“He gives us a guy who can help run our team, and gives us a defensive presence out front guarding the ball,” Knicks coach Mike Woodson said, adding there won’t be a minutes restriction. “Not at all. He’s practiced the past few days and moved around real well. I think he’s going to be fine.”

Prigioni came out and guarded Avery Bradley while Raymond Felton was on Paul Pierce.

“We’re going to attack whoever guards Paul,” Rivers said. “I’m sure [Mike Woodson] is thinking the same thing, it doesn’t matter who’s guarding Paul because Paul’s going to get the ball in the post. They’re going to come trap. I hope there’s an advantage there but I don’t know if there is.”

With Prigioni returning to action, that sent Chris Copeland to the bench.

Rivers said the 72 hours is a long time to wait between playoff games but there’s no better city to spend it in if you’re on the road then in New York.

“You never know but I think pretty well,” Rivers said when asked how he thought his team handled it. “Obviously, especially on the road, you’d rather get right back at it. You just feel like you’re sitting around the room and things like that, but obviously being in New York helps in some ways. It’s not a bad city to hang out in, go have dinner so I think we’ll be ready.”

Rivers is hopeful his team can channel the 2008 team in terms of toughness and the 2010 team that found a way on the road.

“I was going into the ’08 playoffs because we literally had the easiest year you could possibly have,” Rivers said. “We won every game it felt like and didn’t get tested a lot. I was concerned going into the playoffs with a team, even though they were really good, that didn’t get tested. I thought Game 6 in Atlanta we came apart a little bit.”

Read More: Boston Celtics, Doc Rivers, New York Knicks, Pablo Prigioni
Tuesday shootaround: Jeff Green says C’s ‘can still play good without force-feeding’ Kevin Garnett at 11:45 am ET
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NEW YORK — Jeff Green isn’t necessarily buying into the theory that the Celtics have to get Kevin Garnett involved on every possession he’s on the court for the Celtics to have a chance of tying the series, 1-1.

“I think we have one of the best coaches [Doc Rivers] in the league who can figure out the adjustment and how we can still play good without force-feeding [Garnett],” Green said Tuesday morning prior to the team’s shootaround at Madison Square Garden.

But Green added later that an established Garnett in the post will clearly increase the chances of Boston walking out of MSG with a victory in Game 2 Tuesday night.

“Well, to make it easier for him in the post, I’ve got to continue to be aggressive off the dribble, trying to get to get to the rim, because if I do that it’s going to take a man [to guard me] in the post and open up a lane for Kevin,” Green said.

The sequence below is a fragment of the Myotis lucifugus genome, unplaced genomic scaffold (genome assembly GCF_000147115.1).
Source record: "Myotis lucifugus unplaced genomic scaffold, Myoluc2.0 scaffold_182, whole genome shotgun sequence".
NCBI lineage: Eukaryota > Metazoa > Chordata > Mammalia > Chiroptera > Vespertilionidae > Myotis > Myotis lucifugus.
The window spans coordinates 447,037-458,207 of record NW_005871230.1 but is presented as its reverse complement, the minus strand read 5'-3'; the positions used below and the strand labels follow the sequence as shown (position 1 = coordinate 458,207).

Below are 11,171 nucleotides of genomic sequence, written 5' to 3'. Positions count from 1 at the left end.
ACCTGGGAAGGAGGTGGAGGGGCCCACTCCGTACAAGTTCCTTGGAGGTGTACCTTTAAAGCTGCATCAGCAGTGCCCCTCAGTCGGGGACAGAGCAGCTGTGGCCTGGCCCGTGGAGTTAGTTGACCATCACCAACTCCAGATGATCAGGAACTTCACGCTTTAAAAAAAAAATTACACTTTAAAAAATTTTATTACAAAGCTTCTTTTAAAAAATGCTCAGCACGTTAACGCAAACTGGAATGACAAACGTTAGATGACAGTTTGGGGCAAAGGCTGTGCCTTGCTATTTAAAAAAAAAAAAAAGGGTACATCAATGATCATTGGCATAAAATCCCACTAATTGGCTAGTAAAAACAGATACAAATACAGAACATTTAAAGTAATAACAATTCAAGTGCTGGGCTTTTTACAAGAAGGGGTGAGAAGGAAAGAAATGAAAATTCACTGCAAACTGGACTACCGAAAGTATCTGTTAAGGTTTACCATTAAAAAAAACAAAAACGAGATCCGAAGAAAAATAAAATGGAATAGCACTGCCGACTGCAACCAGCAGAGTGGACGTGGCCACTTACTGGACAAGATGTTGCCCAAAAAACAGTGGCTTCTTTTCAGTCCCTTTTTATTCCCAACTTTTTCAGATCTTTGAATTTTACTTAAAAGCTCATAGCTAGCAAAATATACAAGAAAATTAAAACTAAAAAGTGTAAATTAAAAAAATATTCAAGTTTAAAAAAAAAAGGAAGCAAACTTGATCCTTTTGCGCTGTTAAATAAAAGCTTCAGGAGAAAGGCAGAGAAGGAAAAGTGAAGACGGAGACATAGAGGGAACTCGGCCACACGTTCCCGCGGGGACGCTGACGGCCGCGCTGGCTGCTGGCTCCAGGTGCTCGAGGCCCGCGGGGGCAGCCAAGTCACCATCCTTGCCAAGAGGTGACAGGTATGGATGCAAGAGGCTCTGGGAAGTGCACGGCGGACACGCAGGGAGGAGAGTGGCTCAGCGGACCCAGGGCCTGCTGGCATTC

Green scored a team-high 26 points and played nearly 46 minutes in Saturday’s Game 1 loss to the New York Knicks. Rivers Green also said he needs to work through the fatigue to remain productive. Green scored 20 points in the first half but only six in the second half as the Celtics offense went cold. Green split time with Paul Pierce and Brandon Bass in guarding Carmelo Anthony, who scored 36 but needed 29 shots to do so.

“I just have to do it. I have to play through the fatigue,” Green said. “I have to continue to look for mine, basically. There’s no excuses now. I want to be out there. I want to compete. I want to play against the best. I want to guard Carmelo. I want to do it all. It’s something I just have to get through.

“Just continue to be more aggressive in the open court, that’s about it. Defensively, continue to make everything for Carmelo tough, keep him off the offensive boards and get all the 50-50 plays.”

Green is confident that if he remains aggressive, the offensive – and points – will continue to flow for him.

“I got to the free throw line,” said Green, who made all seven free throws Saturday. “I made a couple of shots outside on the perimeter to get me going and I got some layups in transition. That’s how you get yourself going. That’s how you get a rhythm.”

Told that Anthony feels this is a “must-win” game for the Knicks before the series shifts to Boston for Game 3 Friday, Green said Boston feels the same way.

“Every game is a must-win game,” Green said. “It’s the playoffs. That’s the only way you can move on is to win. We go into every game thinking it’s a must-win.”

Read More: Boston Celtics, Carmelo Anthony, Doc Rivers, Jeff Green
Monday notes: Doc Rivers says Brandon Bass played ‘the perfect game’ while the bench, not so much 04.22.13 at 2:17 pm ET
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NEW YORK — So what did the Celtics film session reveal on Sunday?

To Doc Rivers, it showed that Brandon Bass “played the perfect game” in the Game 1 loss. It showed that Jordan Crawford did a lot of positive things in his first career postseason game.

“I thought Brandon played the perfect game for us,” Rivers said. “I thought defensively, he guarded Melo [Carmelo Anthony] well. He took shots when he should have. He moved the ball because they were coming [on traps].”

And it showed that the team’s energy and effort was there.

It also showed one huge area of need – getting Kevin Garnett more involved in the right spots on the court so that the offense doesn’t go into hibernation like it did for the final 13 minutes on Saturday.

“It was good, it was good,” Rivers said. “The film never lies. It didn’t. I thought our guys were great. They saw what we could’ve done and didn’t do. I’m sure New York saw the same things. So, I expect them to have a great game [Tuesday] and I expect us to play better as well.”

After hitting his first two shots from the field, Garnett made just two of his final 10 shots and finished 4-of-12 with eight points.

“He could’ve gotten himself in better spots and that’s again on us, too,” Rivers said. “It’s never one thing, it’s both. We have to create them for him. Kevin can’t dribble or pass to himself. We have to create that for him but listen, they’re still very good defensively. They trap and get down there [on block]. Even if you get him deep, they’re still coming.”